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Five Things: Home runs are unsustainable

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Welcome to Five Things! Every Monday I'll take a look at some trends from the past week in Rockies land and sprinkle in some video clips, beard commentary, and a TOOTBLAN counter.

Carlos Gonzalez flies around the basepaths after his second home run against the Padres on Sunday, 4/10/16.
Carlos Gonzalez flies around the basepaths after his second home run against the Padres on Sunday, 4/10/16.
Ron Chenoy-USA TODAY Sports

Note: All theories based off statistics based on six games, AKA a small sample size. It's not enough to accurately prove anything. Just roll with it.

Trevor Story’s record-setting beginning to his career has been nothing short of brilliant. His ability and demeanor is everything that Rockies fans wanted and his power output is, by far, the most exciting part of the young season. The rest of the team is feeding off his power; the Rockies and their 17 home runs are leading Major League Baseball by three over the next team, the San Francisco Giants. The crazy part about it, though, is that the Rockies are tied with the New York Yankees for fifth in runs scored with 35. Why weren’t the Rockies generating more runs? The power is there, the Rockies are getting on base at a league-average rate, shouldn’t those two statistics translate into a higher run rate?

The Rockies have generated 26 of their 35 runs off of home runs. That’s a 74 percent runs from home runs rate (RFHR), which is unbelievably high. The next closest team is Houston, who has scored 28 runs and 19 came off homers, a 68 percent rate.

I went through each game this season and calculated how many runs were generated by homers in major league baseball through the first week. Out of the 768 runs scored this year, 310 have come on home runs. That’s 40 percent of all runs scored, a much more normal rate. The Rockies have nearly doubled the league average so far.

Hell, the Rockies are generating more runs that Carlos Gonzalez did in his 40 home run, 97 RBI season last year. Gonzalez, a power hitter, is expected to generate a solid amount of runs via homers, so a high RFHR rate is expected. The Rockies, a team, are made of players that range from CarGo’s power to Jorge De La Rosa’s dangerous home run swing; in other words, they shouldn’t be close to Gonzalez’s RFHR. They’ve surpassed it; Gonzalez produced a 72 RFHR rate. For reference, the National League co-home run leader, Nolan Arenado, posted a 57 RFHR.

There are two teams that have scored less than ten percent of their runs via the long ball, and both are from Los Angeles. The Dodgers have generated four runs from homers but have scored 42 in their first seven games leading to a 9.5 RFHR percentage. The Angels have scored 12 runs in six games with only one solo home run, an 8.3 RFHR. At least the Rockies don’t have that problem.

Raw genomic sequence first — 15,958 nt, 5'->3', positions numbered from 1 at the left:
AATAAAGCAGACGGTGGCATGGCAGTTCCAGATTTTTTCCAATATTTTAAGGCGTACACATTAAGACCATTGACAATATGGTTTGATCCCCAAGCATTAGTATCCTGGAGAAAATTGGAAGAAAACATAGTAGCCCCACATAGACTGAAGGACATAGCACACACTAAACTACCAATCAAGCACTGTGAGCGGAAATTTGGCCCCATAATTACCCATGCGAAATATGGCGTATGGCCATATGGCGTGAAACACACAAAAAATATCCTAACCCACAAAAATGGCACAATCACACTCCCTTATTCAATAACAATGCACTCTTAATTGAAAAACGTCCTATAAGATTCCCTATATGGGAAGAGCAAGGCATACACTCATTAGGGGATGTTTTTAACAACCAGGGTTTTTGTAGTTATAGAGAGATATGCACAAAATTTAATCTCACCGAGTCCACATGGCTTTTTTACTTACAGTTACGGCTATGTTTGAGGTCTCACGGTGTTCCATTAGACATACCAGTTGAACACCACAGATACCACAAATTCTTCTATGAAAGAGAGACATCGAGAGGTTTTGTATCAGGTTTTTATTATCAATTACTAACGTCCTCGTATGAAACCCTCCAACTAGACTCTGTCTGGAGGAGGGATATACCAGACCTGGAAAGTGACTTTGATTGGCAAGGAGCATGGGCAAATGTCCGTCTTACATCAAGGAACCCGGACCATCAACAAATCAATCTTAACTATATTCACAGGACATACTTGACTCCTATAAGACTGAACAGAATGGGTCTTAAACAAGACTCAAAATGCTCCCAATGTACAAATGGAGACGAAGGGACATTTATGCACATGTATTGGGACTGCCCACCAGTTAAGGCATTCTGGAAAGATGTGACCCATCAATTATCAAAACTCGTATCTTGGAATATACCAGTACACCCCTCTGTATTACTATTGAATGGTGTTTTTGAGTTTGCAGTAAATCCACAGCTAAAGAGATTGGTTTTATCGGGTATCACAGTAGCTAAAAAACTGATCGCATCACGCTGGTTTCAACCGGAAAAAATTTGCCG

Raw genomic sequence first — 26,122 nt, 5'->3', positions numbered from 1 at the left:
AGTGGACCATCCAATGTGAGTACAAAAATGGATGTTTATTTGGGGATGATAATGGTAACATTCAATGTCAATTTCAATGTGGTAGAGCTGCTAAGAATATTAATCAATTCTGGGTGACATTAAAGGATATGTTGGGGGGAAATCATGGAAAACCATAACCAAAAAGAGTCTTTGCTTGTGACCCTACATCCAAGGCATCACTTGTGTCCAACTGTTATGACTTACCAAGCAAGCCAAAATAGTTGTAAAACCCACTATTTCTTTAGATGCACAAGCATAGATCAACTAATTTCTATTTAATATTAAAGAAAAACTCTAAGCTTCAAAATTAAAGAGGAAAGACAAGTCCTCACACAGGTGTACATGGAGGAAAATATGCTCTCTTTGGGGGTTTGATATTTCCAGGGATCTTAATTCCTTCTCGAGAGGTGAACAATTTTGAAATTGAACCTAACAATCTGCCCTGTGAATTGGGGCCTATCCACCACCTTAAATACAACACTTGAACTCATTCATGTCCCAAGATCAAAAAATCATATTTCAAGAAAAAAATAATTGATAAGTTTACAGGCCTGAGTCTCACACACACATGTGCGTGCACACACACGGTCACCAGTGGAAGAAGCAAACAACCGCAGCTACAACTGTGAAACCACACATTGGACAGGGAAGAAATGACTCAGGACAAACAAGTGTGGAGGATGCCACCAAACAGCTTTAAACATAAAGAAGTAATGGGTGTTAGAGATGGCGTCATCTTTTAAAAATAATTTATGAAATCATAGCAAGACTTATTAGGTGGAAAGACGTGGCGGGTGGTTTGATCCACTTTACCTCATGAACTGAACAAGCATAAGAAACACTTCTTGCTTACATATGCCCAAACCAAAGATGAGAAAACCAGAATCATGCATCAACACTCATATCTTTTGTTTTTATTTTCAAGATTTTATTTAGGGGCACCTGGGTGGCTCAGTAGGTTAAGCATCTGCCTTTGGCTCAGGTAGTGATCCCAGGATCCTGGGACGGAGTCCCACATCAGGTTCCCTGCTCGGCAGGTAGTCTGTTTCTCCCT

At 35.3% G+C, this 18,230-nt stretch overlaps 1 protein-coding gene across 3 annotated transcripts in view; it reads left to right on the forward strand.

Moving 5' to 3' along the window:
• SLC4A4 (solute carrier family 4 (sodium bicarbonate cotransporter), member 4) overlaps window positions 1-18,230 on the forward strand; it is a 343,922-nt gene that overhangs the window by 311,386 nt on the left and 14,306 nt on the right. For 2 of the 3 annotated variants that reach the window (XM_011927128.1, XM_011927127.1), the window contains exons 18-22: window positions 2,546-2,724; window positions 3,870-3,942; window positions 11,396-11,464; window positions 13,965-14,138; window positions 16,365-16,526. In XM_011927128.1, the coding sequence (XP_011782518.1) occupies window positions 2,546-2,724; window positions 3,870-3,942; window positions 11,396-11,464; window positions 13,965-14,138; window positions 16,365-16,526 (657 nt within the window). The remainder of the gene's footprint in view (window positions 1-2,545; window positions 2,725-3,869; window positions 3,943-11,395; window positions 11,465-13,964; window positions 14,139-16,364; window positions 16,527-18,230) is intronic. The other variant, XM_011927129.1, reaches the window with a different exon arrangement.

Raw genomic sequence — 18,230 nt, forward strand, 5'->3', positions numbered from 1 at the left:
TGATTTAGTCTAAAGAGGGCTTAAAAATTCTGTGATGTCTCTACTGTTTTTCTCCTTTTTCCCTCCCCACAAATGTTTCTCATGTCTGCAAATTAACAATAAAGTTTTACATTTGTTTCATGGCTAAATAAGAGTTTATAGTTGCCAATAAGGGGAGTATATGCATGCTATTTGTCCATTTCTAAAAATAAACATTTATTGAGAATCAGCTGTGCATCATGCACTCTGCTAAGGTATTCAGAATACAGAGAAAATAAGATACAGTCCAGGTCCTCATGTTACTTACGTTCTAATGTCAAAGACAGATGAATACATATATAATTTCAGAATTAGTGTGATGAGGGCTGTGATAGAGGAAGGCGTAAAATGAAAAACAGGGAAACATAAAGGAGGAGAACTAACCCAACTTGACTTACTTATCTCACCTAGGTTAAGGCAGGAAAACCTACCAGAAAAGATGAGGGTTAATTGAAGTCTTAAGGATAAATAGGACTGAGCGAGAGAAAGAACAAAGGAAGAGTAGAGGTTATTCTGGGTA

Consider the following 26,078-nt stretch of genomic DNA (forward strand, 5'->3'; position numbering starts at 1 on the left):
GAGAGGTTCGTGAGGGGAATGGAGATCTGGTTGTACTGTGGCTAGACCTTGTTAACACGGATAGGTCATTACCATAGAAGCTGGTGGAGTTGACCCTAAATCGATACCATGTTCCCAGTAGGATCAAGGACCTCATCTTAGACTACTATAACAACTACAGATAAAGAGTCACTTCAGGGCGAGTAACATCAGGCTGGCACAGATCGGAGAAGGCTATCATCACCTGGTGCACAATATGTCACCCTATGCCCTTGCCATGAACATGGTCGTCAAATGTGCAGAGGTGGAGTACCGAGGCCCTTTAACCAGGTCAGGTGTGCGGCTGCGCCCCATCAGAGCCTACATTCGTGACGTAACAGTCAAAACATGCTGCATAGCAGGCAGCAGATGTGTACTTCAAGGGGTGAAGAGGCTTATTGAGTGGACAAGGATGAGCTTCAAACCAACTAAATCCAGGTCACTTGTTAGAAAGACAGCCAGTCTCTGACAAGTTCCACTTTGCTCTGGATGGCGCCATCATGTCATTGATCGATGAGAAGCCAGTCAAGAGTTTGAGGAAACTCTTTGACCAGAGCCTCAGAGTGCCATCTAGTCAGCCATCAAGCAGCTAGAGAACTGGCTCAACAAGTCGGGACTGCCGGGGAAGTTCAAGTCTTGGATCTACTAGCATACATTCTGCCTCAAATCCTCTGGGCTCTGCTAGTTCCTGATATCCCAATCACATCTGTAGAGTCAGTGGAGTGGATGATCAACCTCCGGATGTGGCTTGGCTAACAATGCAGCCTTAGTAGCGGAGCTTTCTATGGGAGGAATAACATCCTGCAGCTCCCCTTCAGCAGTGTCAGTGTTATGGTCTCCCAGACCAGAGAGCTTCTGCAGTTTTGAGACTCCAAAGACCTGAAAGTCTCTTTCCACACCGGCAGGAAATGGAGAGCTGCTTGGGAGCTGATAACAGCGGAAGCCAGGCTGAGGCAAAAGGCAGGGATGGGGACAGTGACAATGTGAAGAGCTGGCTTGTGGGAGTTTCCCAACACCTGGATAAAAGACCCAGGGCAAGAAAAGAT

I love home runs as much of the next guy, but this unbelievable rate is unsustainable. Expect a regression over the next few weeks. With that regression in mind, the Rockies will need to figure out how to compensate for those runs elsewhere, because you can’t always hit home runs.

Unless your name is Trevor Story.

Five Things that are good or bad

1. Trevor Story has more home runs than over half of the teams in baseball.

Story has seven. Sixteen teams have fewer than seven. Three teams have seven. Story is generating more power in 21 at-bats than teams have generated in seven games. He also has 12 RBI; the same amount that the Los Angeles Angels and Minnesota Twins have as a team.

Will it sustain over the rest of the month, let alone the entire season? Of course not. But appreciate it while it’s happening because it’s never been done before.

This is good.

2. Jorge De La Rosa is struggling.

De La Rosa has given up more earned runs than innings pitched so far. The last time he did that was on May 20 and 25, 2009. He did it once in July 2010, but was coming off an injury and a limited pitch count. It’s a bit concerning considering that the last time his ratio numbers were this bad, De La Rosa was 26 and coming out of the bullpen for Milwaukee and Kansas City. It’s safe to say DLR doesn’t have his good stuff to start the season, but see disclaimer at top of screen. At this point, the terror alert has gone from green to blue. Don’t panic, but keep an eye on it.

This is bad.

3. No rainouts!

Unlike on the East Coast, the weather in Colorado was beautiful over the weekend and looks to stay that way through the San Francisco series. As a reluctant east coaster, I’ve come to appreciate how great Colorado weather is. Appreciate it while you can.

This is good for you, bad for me.

4. The best commercial of the decade is here.

If Gonzalez’s fu manchu doesn’t make you laugh hysterically, I don’t know how to help you.

This is so good I can barely contain my excitement.

5. No TOOTBLAN’s this week!

For those of you don’t know, a TOOTBLAN(Thrown Out On The Basepaths Like A Nincompoop) is a statistic that records idiotic baserunning outs. The Rockies had a lot of these over the last few years. I will be tracking the Rockies TOOTBLAN’s and providing insightful analysis to each one. Plus, TOOTBLAN is fun to say.

This is good.